Special Reports

Strained IT Departments Welcome MSP Help

If internal IT morale stands between you and an MSP, here are some tips for easing the transition.

Talk to any SMB owner and they'll tell you that along with the thrill of watching a business grow comes the agony of managing that growth. As their business gets more complex, certain areas of the organization start to require more than just entrepreneurial drive and a small yet dedicated group of employees to hold them together. Nowhere will this be more evident than in the IT department.

For the average SMB IT department -- usually consisting of one or two people -- outside skills and manpower in the form of a managed service provider can be a big help handling day-to-day IT operations such as e-mail and e-mail security, server maintenance, and data storage and backup. This frees up internal IT staff to work on projects that drive new growth.

Morale-minded business owners will rightly wonder how their existing IT staff will react to handing over some of their duties to an outside company. In these tough economic times, it's understandable that internal IT staff might feel threatened. Bret Jaffe, president of IT4, a Massachusetts-based MSP, explains the situation: "A full-time person is almost always initially a barrier. Usually, they're on the defense and they want to protect their job rather than bring in someone who has more experience, or does things differently. But once you get past that barrier, you can build some great relationships with onsite staff."

The first step is to help your client's management clearly define for the internal IT staff what duties the MSP will, and will not, be taking on. "If we're just taking on the plumbing, that's what we'll focus on with the staff," says Jaffe. "Do they really want to spend their time on patch management, maintenance, and monitoring? Do they really want to be on call 24/7?"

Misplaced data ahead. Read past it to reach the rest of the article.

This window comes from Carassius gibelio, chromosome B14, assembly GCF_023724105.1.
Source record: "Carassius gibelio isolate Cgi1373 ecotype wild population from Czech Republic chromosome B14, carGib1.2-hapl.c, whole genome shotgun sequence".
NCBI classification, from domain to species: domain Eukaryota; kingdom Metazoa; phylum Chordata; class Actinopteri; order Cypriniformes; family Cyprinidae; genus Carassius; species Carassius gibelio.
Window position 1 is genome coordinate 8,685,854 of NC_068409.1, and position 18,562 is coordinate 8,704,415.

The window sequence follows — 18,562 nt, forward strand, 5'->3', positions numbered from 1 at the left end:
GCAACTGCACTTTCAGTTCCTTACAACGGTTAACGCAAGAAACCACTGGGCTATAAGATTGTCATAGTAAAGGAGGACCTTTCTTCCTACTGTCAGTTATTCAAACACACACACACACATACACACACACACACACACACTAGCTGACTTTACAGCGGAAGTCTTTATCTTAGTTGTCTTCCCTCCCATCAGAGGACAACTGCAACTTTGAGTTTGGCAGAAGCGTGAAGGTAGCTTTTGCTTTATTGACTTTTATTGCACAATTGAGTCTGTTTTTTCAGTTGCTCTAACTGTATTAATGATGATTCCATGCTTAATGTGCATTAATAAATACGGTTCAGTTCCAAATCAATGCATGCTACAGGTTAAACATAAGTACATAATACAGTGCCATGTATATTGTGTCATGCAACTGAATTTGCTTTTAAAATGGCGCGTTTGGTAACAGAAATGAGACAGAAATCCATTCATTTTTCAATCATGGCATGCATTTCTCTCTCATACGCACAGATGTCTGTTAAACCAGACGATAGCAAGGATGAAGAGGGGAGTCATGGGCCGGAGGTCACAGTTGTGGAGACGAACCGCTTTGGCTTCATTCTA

The next step is to encourage management to start the internal staff on customer-facing, strategic technology projects that have been sitting on the back burner. "When the staff gets started on these 'higher tier' projects, we can supplement their knowledge if they're trying to implement a solution that's new territory for them," says Jaffe. "But, to get to that point, you really have to gain their trust. Once you get past that initial barrier, and they understand that you aren't trying to steal their job, they'll trust you as a resource."

Even companies that specialize in high tech can benefit from outside help. Eric Shorr is owner of PC Troubleshooters, a company that itself provides IT support services to small- and medium-sized companies in the New England area. Shorr is a big believer in knowing one's core competencies and sticking to them. He didn't want his engineers stuck in the office handling day-to-day IT maintenance; he wanted them on the road working with customers to help them better run their businesses. Shorr's solution was to bring in Zenith Infotech to share the IT workload.

It's two years later, and PC Troubleshooters engineers have embraced Zenith. "They've seen them in action," says Shorr. "This partnership has allowed us to extend our reach without adding staff. Over the last couple of years, we've held steady at about a dozen employees." During this time, with very little IT turnover, and in tough economic times, PC Troubleshooters has been able to grow. "In 2008, we were up almost 30 percent. We don't have the numbers back for 2009 yet, but we're also up," declares Shorr.

"We didn't let go of any engineers after entering into our partnership with Zenith because that wasn't my goal," Shorr says. "I wanted to give my engineers a better quality of life, and let them focus on customer-facing projects. I don't want them rebooting servers at 1 a.m. This is where Zenith comes in."

Not every IT department will initially react well to working with an MSP but, with a little insight and planning, you can help turn the situation around.

About the Author

Christa Ayer is a freelance technology writer based in Seattle, Wash.


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